Around 5% of the UK’s population is vegetarian and although there are a number of reasons why someone may avoid meat and fish, choosing to do so for health reasons is popular. While some remain sceptical over whether a vegetarian diet is indeed healthier, a new study provides extra evidence that being vegetarian appears reduces the risk of developing heart disease; this is of particular interest, as diseases of the circulation are the leading cause of death in this country.
Researchers at the University of Oxford recruited almost 45,000 people to take part in the study and included meat eaters, as well as those choosing a vegetarian or vegan diet. At the start of the research, information was collected about their food choices and then this was repeated after five years; at the second occasion when data was collected, other factors such as weight, smoking status, exercise levels, blood pressure and cholesterol that can influence whether you are more likely to develop heart disease were recorded. Later, records from hospitals and national audits along with death certificates were used to ascertain if those taking part in the study had developed or died from heart disease. Statistical analysis was then used to compare the chance of developing or dying from heart disease between vegetarians and those who include meat or fish in their diet.
Of the participants 34% were vegetarians and overall they were 32% less likely to develop heart disease during the study. Although adjusting for other factors did lessen being vegetarian’s impact on heart disease risk, they were still significantly less likely to experience problems such as angina or a heart attack than meat.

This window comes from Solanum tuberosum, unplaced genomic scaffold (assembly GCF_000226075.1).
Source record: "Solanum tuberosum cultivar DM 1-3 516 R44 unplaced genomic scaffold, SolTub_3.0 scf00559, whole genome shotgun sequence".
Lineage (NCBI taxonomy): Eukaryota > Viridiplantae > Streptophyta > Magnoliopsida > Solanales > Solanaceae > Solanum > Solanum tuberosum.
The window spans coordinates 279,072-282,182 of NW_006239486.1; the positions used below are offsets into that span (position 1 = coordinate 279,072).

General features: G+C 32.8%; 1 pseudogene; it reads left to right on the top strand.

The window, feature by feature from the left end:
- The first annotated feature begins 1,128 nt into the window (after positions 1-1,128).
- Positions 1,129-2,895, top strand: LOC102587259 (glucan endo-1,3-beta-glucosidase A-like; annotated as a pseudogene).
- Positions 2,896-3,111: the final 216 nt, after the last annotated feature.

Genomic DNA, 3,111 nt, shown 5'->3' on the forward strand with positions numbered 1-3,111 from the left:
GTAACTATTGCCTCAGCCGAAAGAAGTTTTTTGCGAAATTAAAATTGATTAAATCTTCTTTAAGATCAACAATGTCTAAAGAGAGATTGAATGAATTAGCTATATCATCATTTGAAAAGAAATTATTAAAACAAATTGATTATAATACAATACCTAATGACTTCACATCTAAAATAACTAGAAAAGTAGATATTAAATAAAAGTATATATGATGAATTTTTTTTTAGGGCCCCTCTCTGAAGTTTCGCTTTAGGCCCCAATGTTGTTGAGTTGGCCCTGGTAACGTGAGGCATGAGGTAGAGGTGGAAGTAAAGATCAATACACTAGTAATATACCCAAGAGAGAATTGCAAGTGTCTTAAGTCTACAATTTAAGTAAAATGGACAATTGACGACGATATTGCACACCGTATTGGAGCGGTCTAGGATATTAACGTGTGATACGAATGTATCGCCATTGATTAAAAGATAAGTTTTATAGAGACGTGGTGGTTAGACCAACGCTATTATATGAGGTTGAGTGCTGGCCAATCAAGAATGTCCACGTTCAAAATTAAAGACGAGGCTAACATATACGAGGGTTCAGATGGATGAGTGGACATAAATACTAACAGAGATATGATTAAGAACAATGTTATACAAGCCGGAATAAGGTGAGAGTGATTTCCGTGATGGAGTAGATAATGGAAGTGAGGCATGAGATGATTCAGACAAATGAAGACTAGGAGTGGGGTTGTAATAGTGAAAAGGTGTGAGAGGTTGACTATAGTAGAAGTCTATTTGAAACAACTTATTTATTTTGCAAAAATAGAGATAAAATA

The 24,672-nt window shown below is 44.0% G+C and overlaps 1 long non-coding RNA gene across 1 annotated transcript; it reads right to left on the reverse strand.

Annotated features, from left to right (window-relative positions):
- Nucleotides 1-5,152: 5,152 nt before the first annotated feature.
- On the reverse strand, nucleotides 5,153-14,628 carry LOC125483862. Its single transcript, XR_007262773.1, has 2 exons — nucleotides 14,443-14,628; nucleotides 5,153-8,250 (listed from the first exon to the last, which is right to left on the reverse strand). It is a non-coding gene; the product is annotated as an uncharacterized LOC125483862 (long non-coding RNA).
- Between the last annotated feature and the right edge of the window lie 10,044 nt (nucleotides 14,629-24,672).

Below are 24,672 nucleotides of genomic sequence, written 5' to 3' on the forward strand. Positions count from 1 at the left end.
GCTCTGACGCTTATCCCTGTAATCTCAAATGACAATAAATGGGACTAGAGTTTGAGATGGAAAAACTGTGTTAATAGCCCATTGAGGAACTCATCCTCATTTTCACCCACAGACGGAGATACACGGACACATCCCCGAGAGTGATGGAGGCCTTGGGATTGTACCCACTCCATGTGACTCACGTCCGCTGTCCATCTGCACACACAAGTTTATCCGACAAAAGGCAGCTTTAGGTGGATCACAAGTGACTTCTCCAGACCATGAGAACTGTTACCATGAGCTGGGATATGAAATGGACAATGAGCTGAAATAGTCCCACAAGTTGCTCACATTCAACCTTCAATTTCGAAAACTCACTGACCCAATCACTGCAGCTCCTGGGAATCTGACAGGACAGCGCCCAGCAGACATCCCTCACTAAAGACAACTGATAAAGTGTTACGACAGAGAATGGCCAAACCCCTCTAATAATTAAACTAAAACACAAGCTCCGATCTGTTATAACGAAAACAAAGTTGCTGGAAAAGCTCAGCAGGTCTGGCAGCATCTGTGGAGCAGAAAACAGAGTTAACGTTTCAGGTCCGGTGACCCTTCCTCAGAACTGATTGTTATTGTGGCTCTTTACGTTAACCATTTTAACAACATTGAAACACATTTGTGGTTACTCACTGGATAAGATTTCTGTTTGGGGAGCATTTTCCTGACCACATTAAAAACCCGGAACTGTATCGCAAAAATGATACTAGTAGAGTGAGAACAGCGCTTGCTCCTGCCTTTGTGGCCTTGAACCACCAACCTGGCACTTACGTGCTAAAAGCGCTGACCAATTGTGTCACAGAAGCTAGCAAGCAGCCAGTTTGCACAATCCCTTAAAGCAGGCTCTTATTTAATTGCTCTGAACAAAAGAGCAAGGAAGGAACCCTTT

The significantly lower risk of heart disease amongst vegetarians suggest that the avoidance of meat may benefit the heart, which is likely due to its positive effect on other known risk factors such as cholesterol level and blood pressure. However, the study actively recruited vegetarians to participate and people who choose to take part in health research are usually more conscious of their lifestyle choices, so are more likely to be in good health; the results may therefore not be representative of vegetarians as a whole. Additionally, measurement of cholesterol was not compulsory, with under half those taking up the offer, so there is insufficient information to help draw a conclusion as to why vegetarians have lower rates of heart disease. Further research is therefore needed to confirm its findings.
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